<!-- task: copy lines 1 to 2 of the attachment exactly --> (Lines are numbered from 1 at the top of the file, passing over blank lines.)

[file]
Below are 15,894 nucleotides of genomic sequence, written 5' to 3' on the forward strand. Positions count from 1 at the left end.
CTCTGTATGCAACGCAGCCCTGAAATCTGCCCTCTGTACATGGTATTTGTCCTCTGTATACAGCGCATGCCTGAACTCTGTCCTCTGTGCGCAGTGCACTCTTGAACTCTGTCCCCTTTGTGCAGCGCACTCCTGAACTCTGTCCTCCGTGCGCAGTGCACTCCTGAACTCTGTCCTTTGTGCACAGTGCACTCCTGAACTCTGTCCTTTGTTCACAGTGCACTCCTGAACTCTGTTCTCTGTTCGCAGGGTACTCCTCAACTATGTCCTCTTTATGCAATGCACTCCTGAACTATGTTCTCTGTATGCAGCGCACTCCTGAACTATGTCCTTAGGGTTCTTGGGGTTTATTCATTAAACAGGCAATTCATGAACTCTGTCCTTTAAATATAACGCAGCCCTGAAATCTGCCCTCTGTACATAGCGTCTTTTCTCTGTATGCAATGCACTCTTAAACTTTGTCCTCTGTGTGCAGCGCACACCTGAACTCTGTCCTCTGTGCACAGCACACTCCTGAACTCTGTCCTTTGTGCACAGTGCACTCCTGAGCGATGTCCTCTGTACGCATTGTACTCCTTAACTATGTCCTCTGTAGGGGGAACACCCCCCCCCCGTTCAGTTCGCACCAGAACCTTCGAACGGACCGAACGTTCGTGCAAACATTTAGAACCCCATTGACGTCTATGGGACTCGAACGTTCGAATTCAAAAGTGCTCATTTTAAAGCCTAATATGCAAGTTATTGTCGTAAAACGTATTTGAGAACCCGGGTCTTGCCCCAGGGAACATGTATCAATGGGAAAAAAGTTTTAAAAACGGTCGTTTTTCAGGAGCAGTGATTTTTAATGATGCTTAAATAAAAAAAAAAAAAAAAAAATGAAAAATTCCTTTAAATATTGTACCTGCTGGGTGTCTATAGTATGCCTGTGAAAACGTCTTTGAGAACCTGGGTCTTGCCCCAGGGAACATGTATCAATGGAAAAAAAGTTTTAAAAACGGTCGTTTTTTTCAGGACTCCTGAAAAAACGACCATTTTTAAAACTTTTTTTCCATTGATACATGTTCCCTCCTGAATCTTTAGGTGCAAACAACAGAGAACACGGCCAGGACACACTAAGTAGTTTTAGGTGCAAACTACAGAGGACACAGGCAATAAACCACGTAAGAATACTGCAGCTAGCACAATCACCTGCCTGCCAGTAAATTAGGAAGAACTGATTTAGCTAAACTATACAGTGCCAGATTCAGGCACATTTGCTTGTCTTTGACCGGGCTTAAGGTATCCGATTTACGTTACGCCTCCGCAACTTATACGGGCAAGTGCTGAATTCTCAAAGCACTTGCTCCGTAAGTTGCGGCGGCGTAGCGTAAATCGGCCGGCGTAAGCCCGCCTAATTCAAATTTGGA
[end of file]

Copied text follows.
Below are 15,894 nucleotides of genomic sequence, written 5' to 3' on the forward strand. Positions count from 1 at the left end.
CTCTGTATGCAACGCAGCCCTGAAATCTGCCCTCTGTACATGGTATTTGTCCTCTGTATACAGCGCATGCCTGAACTCTGTCCTCTGTGCGCAGTGCACTCTTGAACTCTGTCCCCTTTGTGCAGCGCACTCCTGAACTCTGTCCTCCGTGCGCAGTGCACTCCTGAACTCTGTCCTTTGTGCACAGTGCACTCCTGAACTCTGTCCTTTGTTCACAGTGCACTCCTGAACTCTGTTCTCTGTTCGCAGGGTACTCCTCAACTATGTCCTCTTTATGCAATGCACTCCTGAACTATGTTCTCTGTATGCAGCGCACTCCTGAACTATGTCCTTAGGGTTCTTGGGGTTTATTCATTAAACAGGCAATTCATGAACTCTGTCCTTTAAATATAACGCAGCCCTGAAATCTGCCCTCTGTACATAGCGTCTTTTCTCTGTATGCAATGCACTCTTAAACTTTGTCCTCTGTGTGCAGCGCACACCTGAACTCTGTCCTCTGTGCACAGCACACTCCTGAACTCTGTCCTTTGTGCACAGTGCACTCCTGAGCGATGTCCTCTGTACGCATTGTACTCCTTAACTATGTCCTCTGTAGGGGGAACACCCCCCCCCCGTTCAGTTCGCACCAGAACCTTCGAACGGACCGAACGTTCGTGCAAACATTTAGAACCCCATTGACGTCTATGGGACTCGAACGTTCGAATTCAAAAGTGCTCATTTTAAAGCCTAATATGCAAGTTATTGTCGTAAAACGTATTTGAGAACCCGGGTCTTGCCCCAGGGAACATGTATCAATGGGAAAAAAGTTTTAAAAACGGTCGTTTTTCAGGAGCAGTGATTTTTAATGATGCTTAAATAAAAAAAAAAAAAAAAAAATGAAAAATTCCTTTAAATATTGTACCTGCTGGGTGTCTATAGTATGCCTGTGAAAACGTCTTTGAGAACCTGGGTCTTGCCCCAGGGAACATGTATCAATGGAAAAAAAGTTTTAAAAACGGTCGTTTTTTTCAGGACTCCTGAAAAAACGACCATTTTTAAAACTTTTTTTCCATTGATACATGTTCCCTCCTGAATCTTTAGGTGCAAACAACAGAGAACACGGCCAGGACACACTAAGTAGTTTTAGGTGCAAACTACAGAGGACACAGGCAATAAACCACGTAAGAATACTGCAGCTAGCACAATCACCTGCCTGCCAGTAAATTAGGAAGAACTGATTTAGCTAAACTATACAGTGCCAGATTCAGGCACATTTGCTTGTCTTTGACCGGGCTTAAGGTATCCGATTTACGTTACGCCTCCGCAACTTATACGGGCAAGTGCTGAATTCTCAAAGCACTTGCTCCGTAAGTTGCGGCGGCGTAGCGTAAATCGGCCGGCGTAAGCCCGCCTAATTCAAATTTGGA